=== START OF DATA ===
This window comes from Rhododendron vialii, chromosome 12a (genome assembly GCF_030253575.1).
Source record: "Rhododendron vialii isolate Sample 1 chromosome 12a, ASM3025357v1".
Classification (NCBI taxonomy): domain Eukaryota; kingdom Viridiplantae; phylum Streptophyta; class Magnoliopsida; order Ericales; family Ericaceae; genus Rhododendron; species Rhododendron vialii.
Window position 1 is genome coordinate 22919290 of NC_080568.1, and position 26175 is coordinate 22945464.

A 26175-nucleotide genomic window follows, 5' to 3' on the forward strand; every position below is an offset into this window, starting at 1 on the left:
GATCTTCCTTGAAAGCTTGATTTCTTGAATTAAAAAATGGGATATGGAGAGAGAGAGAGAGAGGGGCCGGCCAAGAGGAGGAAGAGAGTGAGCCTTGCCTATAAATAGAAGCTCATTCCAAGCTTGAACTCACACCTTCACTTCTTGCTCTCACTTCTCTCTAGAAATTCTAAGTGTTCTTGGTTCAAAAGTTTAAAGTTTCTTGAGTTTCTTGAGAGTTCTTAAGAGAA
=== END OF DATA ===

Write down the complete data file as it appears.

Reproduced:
This window comes from Rhododendron vialii, chromosome 12a (genome assembly GCF_030253575.1).
Source record: "Rhododendron vialii isolate Sample 1 chromosome 12a, ASM3025357v1".
Classification (NCBI taxonomy): domain Eukaryota; kingdom Viridiplantae; phylum Streptophyta; class Magnoliopsida; order Ericales; family Ericaceae; genus Rhododendron; species Rhododendron vialii.
Window position 1 is genome coordinate 22919290 of NC_080568.1, and position 26175 is coordinate 22945464.

A 26175-nucleotide genomic window follows, 5' to 3' on the forward strand; every position below is an offset into this window, starting at 1 on the left:
GATCTTCCTTGAAAGCTTGATTTCTTGAATTAAAAAATGGGATATGGAGAGAGAGAGAGAGAGGGGCCGGCCAAGAGGAGGAAGAGAGTGAGCCTTGCCTATAAATAGAAGCTCATTCCAAGCTTGAACTCACACCTTCACTTCTTGCTCTCACTTCTCTCTAGAAATTCTAAGTGTTCTTGGTTCAAAAGTTTAAAGTTTCTTGAGTTTCTTGAGAGTTCTTAAGAGAA